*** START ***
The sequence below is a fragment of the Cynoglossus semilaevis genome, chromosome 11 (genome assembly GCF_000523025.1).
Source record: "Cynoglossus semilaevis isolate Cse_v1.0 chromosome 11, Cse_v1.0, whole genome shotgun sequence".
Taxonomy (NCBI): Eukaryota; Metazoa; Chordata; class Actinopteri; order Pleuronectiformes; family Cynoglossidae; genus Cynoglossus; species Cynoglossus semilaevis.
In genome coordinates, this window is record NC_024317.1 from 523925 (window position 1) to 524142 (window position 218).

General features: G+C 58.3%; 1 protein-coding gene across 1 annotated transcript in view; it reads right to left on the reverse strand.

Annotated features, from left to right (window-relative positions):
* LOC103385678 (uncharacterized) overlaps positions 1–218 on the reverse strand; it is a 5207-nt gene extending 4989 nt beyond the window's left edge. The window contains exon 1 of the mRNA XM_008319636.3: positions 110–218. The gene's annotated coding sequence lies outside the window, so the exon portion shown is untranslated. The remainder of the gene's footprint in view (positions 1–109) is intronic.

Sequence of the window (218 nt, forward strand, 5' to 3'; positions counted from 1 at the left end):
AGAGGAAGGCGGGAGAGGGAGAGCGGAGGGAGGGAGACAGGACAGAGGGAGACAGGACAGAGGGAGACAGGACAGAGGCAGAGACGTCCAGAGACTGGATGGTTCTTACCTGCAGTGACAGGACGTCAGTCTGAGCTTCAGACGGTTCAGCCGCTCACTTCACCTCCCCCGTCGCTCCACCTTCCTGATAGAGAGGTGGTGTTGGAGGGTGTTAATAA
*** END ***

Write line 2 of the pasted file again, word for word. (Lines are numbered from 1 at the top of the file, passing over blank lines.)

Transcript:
Source record: "Cynoglossus semilaevis isolate Cse_v1.0 chromosome 11, Cse_v1.0, whole genome shotgun sequence".